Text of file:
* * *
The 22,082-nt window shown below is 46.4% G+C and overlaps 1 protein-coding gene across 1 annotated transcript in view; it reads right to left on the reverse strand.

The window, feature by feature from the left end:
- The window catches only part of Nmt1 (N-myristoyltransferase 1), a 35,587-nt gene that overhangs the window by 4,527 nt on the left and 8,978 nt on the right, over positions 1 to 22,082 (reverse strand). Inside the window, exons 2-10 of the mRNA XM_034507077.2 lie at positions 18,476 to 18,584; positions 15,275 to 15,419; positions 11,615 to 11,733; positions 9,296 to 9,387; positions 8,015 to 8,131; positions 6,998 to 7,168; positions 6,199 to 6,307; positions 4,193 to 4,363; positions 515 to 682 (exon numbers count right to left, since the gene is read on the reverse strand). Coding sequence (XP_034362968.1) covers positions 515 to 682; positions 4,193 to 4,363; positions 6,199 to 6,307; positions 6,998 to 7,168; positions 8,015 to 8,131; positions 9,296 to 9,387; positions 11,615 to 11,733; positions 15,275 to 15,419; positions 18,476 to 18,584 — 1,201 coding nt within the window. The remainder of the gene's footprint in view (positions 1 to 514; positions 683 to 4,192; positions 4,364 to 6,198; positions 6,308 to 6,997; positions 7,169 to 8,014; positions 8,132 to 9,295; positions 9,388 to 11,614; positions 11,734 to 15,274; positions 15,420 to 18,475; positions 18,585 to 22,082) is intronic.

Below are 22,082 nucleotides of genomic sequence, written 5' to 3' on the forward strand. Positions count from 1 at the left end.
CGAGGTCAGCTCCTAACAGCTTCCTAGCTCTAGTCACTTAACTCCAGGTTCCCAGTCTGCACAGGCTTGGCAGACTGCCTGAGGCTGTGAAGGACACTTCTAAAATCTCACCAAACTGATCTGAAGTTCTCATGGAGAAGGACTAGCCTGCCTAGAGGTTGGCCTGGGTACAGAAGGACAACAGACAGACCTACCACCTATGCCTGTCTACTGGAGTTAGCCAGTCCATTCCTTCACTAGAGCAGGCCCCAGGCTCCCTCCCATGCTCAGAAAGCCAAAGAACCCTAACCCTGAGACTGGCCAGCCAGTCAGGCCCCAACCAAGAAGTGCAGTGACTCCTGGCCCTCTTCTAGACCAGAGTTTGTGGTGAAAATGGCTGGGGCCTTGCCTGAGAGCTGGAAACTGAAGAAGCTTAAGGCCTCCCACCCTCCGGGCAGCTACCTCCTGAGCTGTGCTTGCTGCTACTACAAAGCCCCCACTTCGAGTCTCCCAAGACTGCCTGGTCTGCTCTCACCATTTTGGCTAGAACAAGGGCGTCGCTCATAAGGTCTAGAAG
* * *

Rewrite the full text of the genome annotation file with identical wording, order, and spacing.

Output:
The 22,082-nt window shown below is 46.4% G+C and overlaps 1 protein-coding gene across 1 annotated transcript in view; it reads right to left on the reverse strand.

The window, feature by feature from the left end:
- The window catches only part of Nmt1 (N-myristoyltransferase 1), a 35,587-nt gene that overhangs the window by 4,527 nt on the left and 8,978 nt on the right, over positions 1 to 22,082 (reverse strand). Inside the window, exons 2-10 of the mRNA XM_034507077.2 lie at positions 18,476 to 18,584; positions 15,275 to 15,419; positions 11,615 to 11,733; positions 9,296 to 9,387; positions 8,015 to 8,131; positions 6,998 to 7,168; positions 6,199 to 6,307; positions 4,193 to 4,363; positions 515 to 682 (exon numbers count right to left, since the gene is read on the reverse strand). Coding sequence (XP_034362968.1) covers positions 515 to 682; positions 4,193 to 4,363; positions 6,199 to 6,307; positions 6,998 to 7,168; positions 8,015 to 8,131; positions 9,296 to 9,387; positions 11,615 to 11,733; positions 15,275 to 15,419; positions 18,476 to 18,584 — 1,201 coding nt within the window. The remainder of the gene's footprint in view (positions 1 to 514; positions 683 to 4,192; positions 4,364 to 6,198; positions 6,308 to 6,997; positions 7,169 to 8,014; positions 8,132 to 9,295; positions 9,388 to 11,614; positions 11,734 to 15,274; positions 15,420 to 18,475; positions 18,585 to 22,082) is intronic.

Below are 22,082 nucleotides of genomic sequence, written 5' to 3' on the forward strand. Positions count from 1 at the left end.
CGAGGTCAGCTCCTAACAGCTTCCTAGCTCTAGTCACTTAACTCCAGGTTCCCAGTCTGCACAGGCTTGGCAGACTGCCTGAGGCTGTGAAGGACACTTCTAAAATCTCACCAAACTGATCTGAAGTTCTCATGGAGAAGGACTAGCCTGCCTAGAGGTTGGCCTGGGTACAGAAGGACAACAGACAGACCTACCACCTATGCCTGTCTACTGGAGTTAGCCAGTCCATTCCTTCACTAGAGCAGGCCCCAGGCTCCCTCCCATGCTCAGAAAGCCAAAGAACCCTAACCCTGAGACTGGCCAGCCAGTCAGGCCCCAACCAAGAAGTGCAGTGACTCCTGGCCCTCTTCTAGACCAGAGTTTGTGGTGAAAATGGCTGGGGCCTTGCCTGAGAGCTGGAAACTGAAGAAGCTTAAGGCCTCCCACCCTCCGGGCAGCTACCTCCTGAGCTGTGCTTGCTGCTACTACAAAGCCCCCACTTCGAGTCTCCCAAGACTGCCTGGTCTGCTCTCACCATTTTGGCTAGAACAAGGGCGTCGCTCATAAGGTCTAGAAG